First, a good deal of the extra spending was on goods and services produced outside the U.S., which added to the trade deficit rather than G.D.P. Despite all the stories about supply-chain problems overseas and clogged ports at home, a lot of imported products—such as computers, clothes, and semiconductors—still managed to make their way here. Imports of these goods rose by more than twenty per cent at an annualized rate, while the value of goods that America exported fell by nearly ten per cent. If you add services, such as tourism and financial services, total imports rose at a rate of 17.7 per cent, and total exports fell at a rate of 5.9 per cent. These developments alone knocked the G.D.P. growth rate down by 3.2 percentage points, according to the Commerce Department.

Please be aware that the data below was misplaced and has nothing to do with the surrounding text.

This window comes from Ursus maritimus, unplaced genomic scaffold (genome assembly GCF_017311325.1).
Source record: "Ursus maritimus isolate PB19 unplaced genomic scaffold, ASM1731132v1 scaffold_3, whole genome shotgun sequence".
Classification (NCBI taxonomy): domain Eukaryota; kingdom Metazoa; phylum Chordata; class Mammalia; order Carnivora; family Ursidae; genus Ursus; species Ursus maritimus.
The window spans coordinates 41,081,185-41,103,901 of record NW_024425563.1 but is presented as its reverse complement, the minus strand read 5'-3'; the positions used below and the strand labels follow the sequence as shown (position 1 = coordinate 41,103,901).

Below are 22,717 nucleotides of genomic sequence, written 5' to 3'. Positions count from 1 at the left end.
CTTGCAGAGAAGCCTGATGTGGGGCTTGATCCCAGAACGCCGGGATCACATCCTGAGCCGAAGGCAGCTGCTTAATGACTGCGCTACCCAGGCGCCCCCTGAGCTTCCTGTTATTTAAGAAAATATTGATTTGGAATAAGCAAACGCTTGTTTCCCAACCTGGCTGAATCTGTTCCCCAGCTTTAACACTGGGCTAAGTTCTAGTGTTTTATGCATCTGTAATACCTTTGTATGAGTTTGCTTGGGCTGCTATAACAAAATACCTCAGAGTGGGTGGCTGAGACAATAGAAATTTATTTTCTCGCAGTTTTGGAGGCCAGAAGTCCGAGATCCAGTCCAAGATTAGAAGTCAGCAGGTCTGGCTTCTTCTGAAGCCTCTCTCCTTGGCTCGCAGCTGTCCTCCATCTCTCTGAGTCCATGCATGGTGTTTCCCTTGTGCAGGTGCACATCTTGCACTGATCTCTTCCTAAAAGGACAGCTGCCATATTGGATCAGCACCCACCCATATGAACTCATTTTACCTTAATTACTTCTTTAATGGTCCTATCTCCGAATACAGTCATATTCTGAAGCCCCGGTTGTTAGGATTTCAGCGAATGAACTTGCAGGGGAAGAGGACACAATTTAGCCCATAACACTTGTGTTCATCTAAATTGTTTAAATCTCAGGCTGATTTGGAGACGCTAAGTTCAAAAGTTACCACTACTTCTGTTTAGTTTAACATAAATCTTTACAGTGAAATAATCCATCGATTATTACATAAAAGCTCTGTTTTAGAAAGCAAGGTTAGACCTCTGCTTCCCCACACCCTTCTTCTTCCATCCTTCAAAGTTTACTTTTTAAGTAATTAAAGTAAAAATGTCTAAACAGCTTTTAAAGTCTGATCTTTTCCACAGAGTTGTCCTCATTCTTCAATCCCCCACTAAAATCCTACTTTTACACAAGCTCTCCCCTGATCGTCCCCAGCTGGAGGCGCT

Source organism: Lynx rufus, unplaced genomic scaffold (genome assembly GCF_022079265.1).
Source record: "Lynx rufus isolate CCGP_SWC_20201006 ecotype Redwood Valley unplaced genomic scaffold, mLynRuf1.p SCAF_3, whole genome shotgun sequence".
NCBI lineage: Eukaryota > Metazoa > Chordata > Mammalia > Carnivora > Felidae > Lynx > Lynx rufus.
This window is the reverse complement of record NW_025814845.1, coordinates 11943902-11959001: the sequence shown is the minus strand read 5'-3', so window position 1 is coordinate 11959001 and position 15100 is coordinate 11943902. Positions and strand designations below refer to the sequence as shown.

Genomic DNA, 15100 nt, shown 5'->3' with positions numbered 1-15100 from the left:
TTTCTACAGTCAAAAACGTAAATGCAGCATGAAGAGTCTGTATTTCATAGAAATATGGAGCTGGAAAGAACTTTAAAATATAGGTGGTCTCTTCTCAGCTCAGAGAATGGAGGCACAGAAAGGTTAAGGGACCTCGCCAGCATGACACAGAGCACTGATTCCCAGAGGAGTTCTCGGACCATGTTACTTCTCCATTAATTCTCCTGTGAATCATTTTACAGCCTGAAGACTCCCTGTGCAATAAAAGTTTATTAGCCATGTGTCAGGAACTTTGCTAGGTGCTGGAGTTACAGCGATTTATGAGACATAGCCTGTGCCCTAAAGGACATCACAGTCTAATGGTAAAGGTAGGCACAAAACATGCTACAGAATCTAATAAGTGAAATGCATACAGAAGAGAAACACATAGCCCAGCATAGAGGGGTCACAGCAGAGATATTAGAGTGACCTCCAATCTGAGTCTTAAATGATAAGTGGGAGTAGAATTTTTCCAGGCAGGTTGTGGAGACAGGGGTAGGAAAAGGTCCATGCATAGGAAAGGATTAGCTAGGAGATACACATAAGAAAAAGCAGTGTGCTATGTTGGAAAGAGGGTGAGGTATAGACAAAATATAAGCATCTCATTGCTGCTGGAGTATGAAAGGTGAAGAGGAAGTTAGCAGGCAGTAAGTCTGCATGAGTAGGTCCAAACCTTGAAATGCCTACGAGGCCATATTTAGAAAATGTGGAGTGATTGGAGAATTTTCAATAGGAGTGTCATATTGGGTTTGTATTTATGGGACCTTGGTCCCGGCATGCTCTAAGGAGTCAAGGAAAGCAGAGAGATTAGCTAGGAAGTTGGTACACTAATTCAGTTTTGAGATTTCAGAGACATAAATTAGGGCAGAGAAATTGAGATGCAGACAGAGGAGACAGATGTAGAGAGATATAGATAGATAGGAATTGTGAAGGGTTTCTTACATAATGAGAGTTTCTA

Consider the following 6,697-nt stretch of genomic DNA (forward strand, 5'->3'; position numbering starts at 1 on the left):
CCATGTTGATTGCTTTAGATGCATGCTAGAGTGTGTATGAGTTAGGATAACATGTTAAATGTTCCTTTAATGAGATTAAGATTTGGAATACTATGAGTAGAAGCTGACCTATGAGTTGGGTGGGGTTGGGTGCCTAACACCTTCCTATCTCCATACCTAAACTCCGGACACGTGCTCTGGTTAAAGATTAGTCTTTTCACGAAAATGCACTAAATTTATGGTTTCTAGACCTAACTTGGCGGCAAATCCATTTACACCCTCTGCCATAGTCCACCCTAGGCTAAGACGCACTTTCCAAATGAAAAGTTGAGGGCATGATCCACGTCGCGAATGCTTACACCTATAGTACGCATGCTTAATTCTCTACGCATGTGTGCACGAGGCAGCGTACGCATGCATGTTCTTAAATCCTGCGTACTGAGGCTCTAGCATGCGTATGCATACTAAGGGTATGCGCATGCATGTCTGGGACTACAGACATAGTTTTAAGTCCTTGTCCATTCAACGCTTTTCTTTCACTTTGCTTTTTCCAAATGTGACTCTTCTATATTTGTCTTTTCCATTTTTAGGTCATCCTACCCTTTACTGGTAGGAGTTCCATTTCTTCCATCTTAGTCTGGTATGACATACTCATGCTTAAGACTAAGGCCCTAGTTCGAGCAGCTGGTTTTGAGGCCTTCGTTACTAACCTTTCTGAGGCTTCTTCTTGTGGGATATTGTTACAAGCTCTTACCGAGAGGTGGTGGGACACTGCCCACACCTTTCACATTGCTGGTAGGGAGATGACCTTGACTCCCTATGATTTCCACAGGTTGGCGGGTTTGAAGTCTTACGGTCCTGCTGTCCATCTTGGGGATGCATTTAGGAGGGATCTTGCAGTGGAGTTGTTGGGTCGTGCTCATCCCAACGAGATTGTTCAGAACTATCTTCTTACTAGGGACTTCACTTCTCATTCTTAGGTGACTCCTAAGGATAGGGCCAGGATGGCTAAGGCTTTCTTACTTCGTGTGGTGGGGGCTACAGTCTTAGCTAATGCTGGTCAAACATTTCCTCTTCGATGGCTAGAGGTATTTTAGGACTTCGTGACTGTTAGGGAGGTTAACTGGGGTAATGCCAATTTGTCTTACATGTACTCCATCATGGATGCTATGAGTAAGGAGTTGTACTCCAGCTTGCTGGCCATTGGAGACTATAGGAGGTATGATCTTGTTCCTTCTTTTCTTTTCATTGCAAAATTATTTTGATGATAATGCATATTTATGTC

Another negative factor was a runoff in inventories, goods that businesses keep on hand for restocking purposes. Although changes in inventories don’t generate any sales at the time that they are made, government statisticians count them in G.D.P. on the ground that they are part of what the economy produces. In the fourth quarter of last year, many businesses built up their inventories to prepare for the holiday season and avoid snafus; this helped boost the headline G.D.P. growth rate to a bumper 6.9 per cent. In the latest quarter, this process worked in reverse, reducing the headline figure. A lot of businesses, particularly those in the auto industry, ran down their inventories. According to the Commerce Department, this factor reduced the growth rate of G.D.P. by close to one percentage point.